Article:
From 128 there are now just 16.
The UK Championship has reached the fourth round and we are approaching the business end of proceedings as the Barbican Centre transforms into a two-table arena in York.
There has already been plenty of drama in 2015’s edition of the second biggest ranking event, none more so than on Tuesday when there were a couple of considerable comebacks as well as Thepchaiya Un-Nooh’s agonising missed attempt at a 147.
Several of the star names have exited the tournament, particularly in the top half of the draw which now appears quite open, but there are still a handful of proven winners contending the latter stages.
World no.1 Mark Selby heads the list of favourites despite being very fortunate to overcome Jamie Jones in a decider in the last round.
Selby should have lost but those battling qualities to never relinquish hope despite not praciticing his A-game is what his successful career has essentially been built upon.
Selby takes on Dechawat Poomjaeng this afternoon after the enigmatic Thai pulled off a miracle win of his own on Tuesday by reversing a 5-0 deficit to Mark Joyce – eventually prevailing in a 6-5 thriller.
Poomjaeng is a charismatic competitor who has won a lot of fans for his odd behaviour mixed with some quality snooker in the last couple of years, but it will take something special for him to beat the 2012 champion.
The other afternoon clash today sees Peter Ebdon, potentially a dark horse for the title this week, challenged by the lowly ranked David Grace.
Grace has been lucky in the sense that he has avoided all the heavy hitters until this point but it has still been necessary for him to perform very consistently to reach this stage.
Ebdon will represent a step up in class for the 30 year-old, especially if the 2006 champion can replicate the kind of form he demonstrated in his 6-3 third round defeat of world champion Stuart Bingham.
Ebdon is fighting fit and a healthy force, to compliment one of his nicknames, and will surely begin to feel like he has a chance of going all the way given that all the top 16 players from the top half of the draw are out aside from Shaun Murphy and Marco Fu.
That pair meet this evening in a rematch of their 2008 final, which the former memorably won in a decider in part thanks to a late fluke in the final frame.
Murphy edges their head-to-head record but interestingly Fu beat the 2005 world champion at the same stage in York this time last year.
Whether that will have any baring on this encounter remains to be seen but Murphy ought to begin as the favourite at least.
Completing the schedule later today is the contest between Matthew Selt and Luca Brecel.
Belgium’s Brecel has long been touted as a star of the future but, now 20, that future is slowly but surely turning into the present, and so the expectation intensifies.
He hasn’t had a particularly good couple of seasons on the circuit and has perhaps fallen foul of an unprofessional attitude given his young stardom.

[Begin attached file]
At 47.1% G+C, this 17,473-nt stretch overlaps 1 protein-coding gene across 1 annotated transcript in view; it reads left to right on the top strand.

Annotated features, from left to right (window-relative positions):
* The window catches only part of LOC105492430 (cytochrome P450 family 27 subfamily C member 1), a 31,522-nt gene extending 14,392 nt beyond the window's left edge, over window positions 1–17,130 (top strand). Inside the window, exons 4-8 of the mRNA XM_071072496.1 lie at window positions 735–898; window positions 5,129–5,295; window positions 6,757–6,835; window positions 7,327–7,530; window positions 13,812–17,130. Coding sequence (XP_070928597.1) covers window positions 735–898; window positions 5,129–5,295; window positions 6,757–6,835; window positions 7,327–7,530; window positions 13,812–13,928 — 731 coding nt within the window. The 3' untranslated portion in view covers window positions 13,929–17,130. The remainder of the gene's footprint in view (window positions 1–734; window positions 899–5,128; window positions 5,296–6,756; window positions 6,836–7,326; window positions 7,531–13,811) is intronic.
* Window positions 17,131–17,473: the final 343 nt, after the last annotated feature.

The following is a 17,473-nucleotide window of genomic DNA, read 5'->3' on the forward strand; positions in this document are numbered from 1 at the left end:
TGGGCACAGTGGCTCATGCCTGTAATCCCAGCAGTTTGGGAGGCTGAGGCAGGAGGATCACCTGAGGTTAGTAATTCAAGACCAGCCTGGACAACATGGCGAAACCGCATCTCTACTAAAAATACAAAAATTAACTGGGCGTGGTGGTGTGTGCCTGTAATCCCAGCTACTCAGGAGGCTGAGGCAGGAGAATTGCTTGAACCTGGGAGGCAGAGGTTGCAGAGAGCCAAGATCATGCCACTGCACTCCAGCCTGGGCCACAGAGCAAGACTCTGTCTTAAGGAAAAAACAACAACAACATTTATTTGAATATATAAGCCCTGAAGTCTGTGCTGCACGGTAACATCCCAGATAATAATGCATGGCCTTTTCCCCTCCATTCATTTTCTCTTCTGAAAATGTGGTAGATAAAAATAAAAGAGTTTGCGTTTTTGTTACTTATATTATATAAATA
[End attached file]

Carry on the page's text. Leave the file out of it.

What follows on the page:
Yet, to be fair he’s just exited his teenage years and one cant have too many qualms about a kid wanting to have a little fun.
It seems he’s back on the straight and narrow for now and it showed in his 6-2 drubbing of Robin Hull in the last 32, where he knocked in a lot of big breaks.
Selt, one of the most improved players of recent times, will surely prove to be a tougher challenge but Brecel possesses a much better scoring prowess and if this is evident then he could be in line for a second quarter-final appearance in the event.
Tomorrow, the remainder of the fourth round matches take place.
Pick of the bunch is undoubtedly the clash between former champions Neil Robertson and Stephen Maguire.
After a rough period, Maguire looks like he has some of his mojo back and his display, and indeed temperament, against Mark Davis was vastly improved.
That said, all it takes is one bad miss or a string of ill-fortune for the Scot to experience a complete and irreversible meltdown.
Australia’s Robertson is fresh off his Champion of Champions triumph in Coventry and boasts a far superior mental approach to the game – so the safe money’s on him.
Also on Thursday afternoon is Tom Ford’s encounter with Liang Wenbo.
Liang will be wondering how he managed to overturn the 4-1 deficit to Judd Trump in the last round but most of that was thanks to his errant opponent.
Ford impressed in his 6-1 thrashing of Kyren Wilson and this constitutes a fantastic opportunity for both men to embark on a run to a major quarter-final.
Tomorrow evening John Higgins will be hoping to continue his good form when he faces countryman Jamie Burnett.
Journeyman Burnett has done well to get this far but realistically it’s Higgins who will move forward in his quest for a third ranking event success of the season.
Finally, an all-Northern Ireland clash between Joe Swail and Mark Allen was denied after Martin Gould ousted the latter in a high-quality bout yesterday.
Gould, the Australian Open runner-up, will be quietly confidence of manoeuvring his way through the rounds from here on out but he can be suspect in high-pressure situations.
Veteran Swail thrived on such scenarios in his heyday and will be hoping to keep it tight to give himself a chance late into the match.
An interesting line-up then. Who do you think will reach the last eight?